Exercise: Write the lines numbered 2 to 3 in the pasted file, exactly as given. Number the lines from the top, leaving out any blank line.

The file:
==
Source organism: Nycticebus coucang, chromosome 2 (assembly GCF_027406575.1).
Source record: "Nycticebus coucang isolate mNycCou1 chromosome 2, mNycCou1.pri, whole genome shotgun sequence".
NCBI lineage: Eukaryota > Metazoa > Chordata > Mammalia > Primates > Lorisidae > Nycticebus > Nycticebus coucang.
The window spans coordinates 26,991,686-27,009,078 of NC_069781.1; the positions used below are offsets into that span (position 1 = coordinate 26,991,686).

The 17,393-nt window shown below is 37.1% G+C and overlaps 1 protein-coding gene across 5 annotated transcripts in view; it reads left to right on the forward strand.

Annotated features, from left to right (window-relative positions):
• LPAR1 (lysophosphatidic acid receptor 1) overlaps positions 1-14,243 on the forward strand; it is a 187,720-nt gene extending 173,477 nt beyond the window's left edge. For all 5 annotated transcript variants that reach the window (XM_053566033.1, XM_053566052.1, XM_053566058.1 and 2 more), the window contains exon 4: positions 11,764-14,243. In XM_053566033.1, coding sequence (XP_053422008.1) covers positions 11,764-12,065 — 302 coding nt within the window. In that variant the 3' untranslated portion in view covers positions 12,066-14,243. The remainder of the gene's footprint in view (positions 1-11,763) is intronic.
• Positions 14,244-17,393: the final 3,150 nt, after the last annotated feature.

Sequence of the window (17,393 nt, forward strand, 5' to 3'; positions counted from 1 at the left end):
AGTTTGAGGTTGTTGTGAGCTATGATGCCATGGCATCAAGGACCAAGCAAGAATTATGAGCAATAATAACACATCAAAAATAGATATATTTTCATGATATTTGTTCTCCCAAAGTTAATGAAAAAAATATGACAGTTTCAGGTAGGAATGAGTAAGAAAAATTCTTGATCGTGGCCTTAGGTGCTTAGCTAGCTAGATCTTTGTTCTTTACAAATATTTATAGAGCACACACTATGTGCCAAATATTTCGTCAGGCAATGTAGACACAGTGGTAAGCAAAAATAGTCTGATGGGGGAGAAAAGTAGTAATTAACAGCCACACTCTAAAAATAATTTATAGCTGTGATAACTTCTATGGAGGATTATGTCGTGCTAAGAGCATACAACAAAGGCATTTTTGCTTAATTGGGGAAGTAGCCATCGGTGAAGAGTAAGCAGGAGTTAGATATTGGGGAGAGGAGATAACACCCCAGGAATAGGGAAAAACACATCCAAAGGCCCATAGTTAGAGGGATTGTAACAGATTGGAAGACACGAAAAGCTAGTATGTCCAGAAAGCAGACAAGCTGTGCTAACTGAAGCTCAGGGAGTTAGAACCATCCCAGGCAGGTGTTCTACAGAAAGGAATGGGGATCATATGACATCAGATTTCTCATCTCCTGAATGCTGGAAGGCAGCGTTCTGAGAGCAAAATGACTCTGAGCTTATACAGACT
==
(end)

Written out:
Source record: "Nycticebus coucang isolate mNycCou1 chromosome 2, mNycCou1.pri, whole genome shotgun sequence".
NCBI lineage: Eukaryota > Metazoa > Chordata > Mammalia > Primates > Lorisidae > Nycticebus > Nycticebus coucang.